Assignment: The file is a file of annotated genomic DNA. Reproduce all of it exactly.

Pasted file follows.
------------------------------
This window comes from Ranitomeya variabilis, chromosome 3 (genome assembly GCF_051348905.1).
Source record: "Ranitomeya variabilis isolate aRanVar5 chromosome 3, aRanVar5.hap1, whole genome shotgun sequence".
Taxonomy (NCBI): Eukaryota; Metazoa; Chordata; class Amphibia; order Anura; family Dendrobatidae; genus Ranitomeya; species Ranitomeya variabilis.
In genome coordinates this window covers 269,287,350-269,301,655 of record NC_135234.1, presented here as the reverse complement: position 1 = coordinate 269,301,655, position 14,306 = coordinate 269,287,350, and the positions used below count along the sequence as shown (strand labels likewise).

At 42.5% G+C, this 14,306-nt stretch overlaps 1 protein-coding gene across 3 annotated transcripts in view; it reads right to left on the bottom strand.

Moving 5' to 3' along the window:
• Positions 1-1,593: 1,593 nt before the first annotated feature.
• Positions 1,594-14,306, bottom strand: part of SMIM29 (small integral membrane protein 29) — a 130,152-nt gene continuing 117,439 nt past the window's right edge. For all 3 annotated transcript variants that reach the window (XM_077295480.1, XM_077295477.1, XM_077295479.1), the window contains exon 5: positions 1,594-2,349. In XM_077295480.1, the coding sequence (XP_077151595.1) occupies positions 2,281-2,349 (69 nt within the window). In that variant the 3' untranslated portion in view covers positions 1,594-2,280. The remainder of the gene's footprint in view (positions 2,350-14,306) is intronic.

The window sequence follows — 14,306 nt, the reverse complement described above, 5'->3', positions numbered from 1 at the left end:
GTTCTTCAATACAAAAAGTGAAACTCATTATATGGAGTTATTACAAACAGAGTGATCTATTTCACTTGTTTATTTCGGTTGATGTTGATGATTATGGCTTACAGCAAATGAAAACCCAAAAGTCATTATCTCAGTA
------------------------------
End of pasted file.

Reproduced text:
This window comes from Ranitomeya variabilis, chromosome 3 (genome assembly GCF_051348905.1).
Source record: "Ranitomeya variabilis isolate aRanVar5 chromosome 3, aRanVar5.hap1, whole genome shotgun sequence".
Taxonomy (NCBI): Eukaryota; Metazoa; Chordata; class Amphibia; order Anura; family Dendrobatidae; genus Ranitomeya; species Ranitomeya variabilis.
In genome coordinates this window covers 269,287,350-269,301,655 of record NC_135234.1, presented here as the reverse complement: position 1 = coordinate 269,301,655, position 14,306 = coordinate 269,287,350, and the positions used below count along the sequence as shown (strand labels likewise).

At 42.5% G+C, this 14,306-nt stretch overlaps 1 protein-coding gene across 3 annotated transcripts in view; it reads right to left on the bottom strand.

Moving 5' to 3' along the window:
• Positions 1-1,593: 1,593 nt before the first annotated feature.
• Positions 1,594-14,306, bottom strand: part of SMIM29 (small integral membrane protein 29) — a 130,152-nt gene continuing 117,439 nt past the window's right edge. For all 3 annotated transcript variants that reach the window (XM_077295480.1, XM_077295477.1, XM_077295479.1), the window contains exon 5: positions 1,594-2,349. In XM_077295480.1, the coding sequence (XP_077151595.1) occupies positions 2,281-2,349 (69 nt within the window). In that variant the 3' untranslated portion in view covers positions 1,594-2,280. The remainder of the gene's footprint in view (positions 2,350-14,306) is intronic.

The window sequence follows — 14,306 nt, the reverse complement described above, 5'->3', positions numbered from 1 at the left end:
GTTCTTCAATACAAAAAGTGAAACTCATTATATGGAGTTATTACAAACAGAGTGATCTATTTCACTTGTTTATTTCGGTTGATGTTGATGATTATGGCTTACAGCAAATGAAAACCCAAAAGTCATTATCTCAGTA